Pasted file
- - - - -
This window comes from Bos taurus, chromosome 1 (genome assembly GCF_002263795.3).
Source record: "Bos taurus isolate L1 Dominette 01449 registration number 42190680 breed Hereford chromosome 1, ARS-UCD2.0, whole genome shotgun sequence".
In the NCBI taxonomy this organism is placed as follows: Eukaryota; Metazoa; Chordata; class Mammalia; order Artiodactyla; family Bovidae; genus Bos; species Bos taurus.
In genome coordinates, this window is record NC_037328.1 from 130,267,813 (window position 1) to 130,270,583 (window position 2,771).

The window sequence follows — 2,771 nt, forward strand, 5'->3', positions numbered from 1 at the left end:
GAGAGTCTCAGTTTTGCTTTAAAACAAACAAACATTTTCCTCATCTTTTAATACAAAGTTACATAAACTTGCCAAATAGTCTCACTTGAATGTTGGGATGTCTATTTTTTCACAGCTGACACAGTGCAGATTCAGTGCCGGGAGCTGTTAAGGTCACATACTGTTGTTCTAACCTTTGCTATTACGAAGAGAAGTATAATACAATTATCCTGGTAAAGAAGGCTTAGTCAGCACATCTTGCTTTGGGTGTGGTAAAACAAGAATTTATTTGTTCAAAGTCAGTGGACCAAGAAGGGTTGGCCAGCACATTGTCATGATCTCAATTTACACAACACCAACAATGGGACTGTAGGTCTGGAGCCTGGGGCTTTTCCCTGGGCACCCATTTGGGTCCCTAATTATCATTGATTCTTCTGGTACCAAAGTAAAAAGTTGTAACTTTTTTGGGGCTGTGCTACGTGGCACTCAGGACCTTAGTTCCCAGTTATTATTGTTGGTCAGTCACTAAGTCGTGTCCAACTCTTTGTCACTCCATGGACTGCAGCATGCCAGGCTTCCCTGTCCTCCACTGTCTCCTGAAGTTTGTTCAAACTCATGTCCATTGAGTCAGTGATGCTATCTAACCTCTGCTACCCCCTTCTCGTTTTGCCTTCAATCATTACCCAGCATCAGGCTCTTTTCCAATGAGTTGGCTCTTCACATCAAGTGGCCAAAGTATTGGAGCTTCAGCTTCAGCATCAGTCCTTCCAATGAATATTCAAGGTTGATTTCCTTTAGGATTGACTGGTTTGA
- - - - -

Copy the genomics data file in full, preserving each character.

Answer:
This window comes from Bos taurus, chromosome 1 (genome assembly GCF_002263795.3).
Source record: "Bos taurus isolate L1 Dominette 01449 registration number 42190680 breed Hereford chromosome 1, ARS-UCD2.0, whole genome shotgun sequence".
In the NCBI taxonomy this organism is placed as follows: Eukaryota; Metazoa; Chordata; class Mammalia; order Artiodactyla; family Bovidae; genus Bos; species Bos taurus.
In genome coordinates, this window is record NC_037328.1 from 130,267,813 (window position 1) to 130,270,583 (window position 2,771).

The window sequence follows — 2,771 nt, forward strand, 5'->3', positions numbered from 1 at the left end:
GAGAGTCTCAGTTTTGCTTTAAAACAAACAAACATTTTCCTCATCTTTTAATACAAAGTTACATAAACTTGCCAAATAGTCTCACTTGAATGTTGGGATGTCTATTTTTTCACAGCTGACACAGTGCAGATTCAGTGCCGGGAGCTGTTAAGGTCACATACTGTTGTTCTAACCTTTGCTATTACGAAGAGAAGTATAATACAATTATCCTGGTAAAGAAGGCTTAGTCAGCACATCTTGCTTTGGGTGTGGTAAAACAAGAATTTATTTGTTCAAAGTCAGTGGACCAAGAAGGGTTGGCCAGCACATTGTCATGATCTCAATTTACACAACACCAACAATGGGACTGTAGGTCTGGAGCCTGGGGCTTTTCCCTGGGCACCCATTTGGGTCCCTAATTATCATTGATTCTTCTGGTACCAAAGTAAAAAGTTGTAACTTTTTTGGGGCTGTGCTACGTGGCACTCAGGACCTTAGTTCCCAGTTATTATTGTTGGTCAGTCACTAAGTCGTGTCCAACTCTTTGTCACTCCATGGACTGCAGCATGCCAGGCTTCCCTGTCCTCCACTGTCTCCTGAAGTTTGTTCAAACTCATGTCCATTGAGTCAGTGATGCTATCTAACCTCTGCTACCCCCTTCTCGTTTTGCCTTCAATCATTACCCAGCATCAGGCTCTTTTCCAATGAGTTGGCTCTTCACATCAAGTGGCCAAAGTATTGGAGCTTCAGCTTCAGCATCAGTCCTTCCAATGAATATTCAAGGTTGATTTCCTTTAGGATTGACTGGTTTGA